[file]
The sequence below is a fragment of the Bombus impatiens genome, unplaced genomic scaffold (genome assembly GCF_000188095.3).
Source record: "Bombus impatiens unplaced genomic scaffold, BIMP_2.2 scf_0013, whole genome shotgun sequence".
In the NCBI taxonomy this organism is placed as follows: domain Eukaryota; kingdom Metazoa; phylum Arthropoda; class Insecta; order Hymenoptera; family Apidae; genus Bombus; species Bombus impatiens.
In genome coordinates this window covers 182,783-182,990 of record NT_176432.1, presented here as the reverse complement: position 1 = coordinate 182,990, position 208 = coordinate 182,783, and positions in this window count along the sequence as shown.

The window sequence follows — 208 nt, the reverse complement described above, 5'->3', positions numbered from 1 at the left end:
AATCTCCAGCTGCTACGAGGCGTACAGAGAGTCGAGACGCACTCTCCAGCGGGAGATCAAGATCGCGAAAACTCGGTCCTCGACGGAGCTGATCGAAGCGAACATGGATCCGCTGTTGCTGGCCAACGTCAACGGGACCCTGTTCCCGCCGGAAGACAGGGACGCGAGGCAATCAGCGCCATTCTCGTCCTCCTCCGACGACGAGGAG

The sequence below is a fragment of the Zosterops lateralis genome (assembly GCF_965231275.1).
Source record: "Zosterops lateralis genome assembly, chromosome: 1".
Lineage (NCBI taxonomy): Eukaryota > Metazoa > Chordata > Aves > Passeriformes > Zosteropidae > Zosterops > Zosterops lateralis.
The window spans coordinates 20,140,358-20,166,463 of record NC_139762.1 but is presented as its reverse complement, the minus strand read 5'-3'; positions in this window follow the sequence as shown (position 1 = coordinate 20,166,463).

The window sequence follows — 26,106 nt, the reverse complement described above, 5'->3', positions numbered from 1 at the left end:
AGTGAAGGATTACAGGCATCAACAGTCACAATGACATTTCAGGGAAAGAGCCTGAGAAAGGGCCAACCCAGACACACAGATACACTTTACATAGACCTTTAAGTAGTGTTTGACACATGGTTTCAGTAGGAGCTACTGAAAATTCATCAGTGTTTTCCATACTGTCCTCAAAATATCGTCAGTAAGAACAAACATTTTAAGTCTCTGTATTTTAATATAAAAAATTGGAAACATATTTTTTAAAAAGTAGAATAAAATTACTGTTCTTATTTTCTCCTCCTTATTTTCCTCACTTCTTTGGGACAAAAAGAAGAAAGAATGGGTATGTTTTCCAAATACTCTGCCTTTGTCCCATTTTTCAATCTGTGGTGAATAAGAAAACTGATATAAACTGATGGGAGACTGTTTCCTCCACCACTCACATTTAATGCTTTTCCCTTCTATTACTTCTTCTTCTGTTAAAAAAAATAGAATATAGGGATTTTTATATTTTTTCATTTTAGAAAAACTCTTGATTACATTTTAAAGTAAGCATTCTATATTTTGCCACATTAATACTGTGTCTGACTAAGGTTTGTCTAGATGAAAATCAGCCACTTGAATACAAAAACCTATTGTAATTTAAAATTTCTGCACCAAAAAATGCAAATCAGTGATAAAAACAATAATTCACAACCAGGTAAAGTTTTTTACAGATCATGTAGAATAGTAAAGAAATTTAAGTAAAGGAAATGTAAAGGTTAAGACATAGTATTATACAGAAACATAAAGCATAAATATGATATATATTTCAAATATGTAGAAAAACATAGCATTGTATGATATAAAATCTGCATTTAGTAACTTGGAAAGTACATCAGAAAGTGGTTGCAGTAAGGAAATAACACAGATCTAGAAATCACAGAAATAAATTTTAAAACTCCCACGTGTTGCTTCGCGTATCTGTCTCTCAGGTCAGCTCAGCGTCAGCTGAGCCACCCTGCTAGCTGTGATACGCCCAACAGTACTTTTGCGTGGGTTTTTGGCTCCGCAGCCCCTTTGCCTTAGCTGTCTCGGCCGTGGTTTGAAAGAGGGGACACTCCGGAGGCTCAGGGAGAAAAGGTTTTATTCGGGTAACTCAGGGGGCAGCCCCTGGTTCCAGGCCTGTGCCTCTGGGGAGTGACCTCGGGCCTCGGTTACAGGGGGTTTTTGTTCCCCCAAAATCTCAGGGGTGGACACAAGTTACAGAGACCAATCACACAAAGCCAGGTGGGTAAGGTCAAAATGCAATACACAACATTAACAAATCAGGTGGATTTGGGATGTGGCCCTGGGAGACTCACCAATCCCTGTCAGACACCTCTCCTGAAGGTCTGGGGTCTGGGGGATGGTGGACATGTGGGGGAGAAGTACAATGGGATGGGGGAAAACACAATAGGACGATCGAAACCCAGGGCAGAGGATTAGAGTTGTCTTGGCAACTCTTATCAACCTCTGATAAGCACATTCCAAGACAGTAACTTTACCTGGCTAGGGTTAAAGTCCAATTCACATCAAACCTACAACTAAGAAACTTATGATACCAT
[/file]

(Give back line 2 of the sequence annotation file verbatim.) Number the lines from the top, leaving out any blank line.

Source record: "Bombus impatiens unplaced genomic scaffold, BIMP_2.2 scf_0013, whole genome shotgun sequence".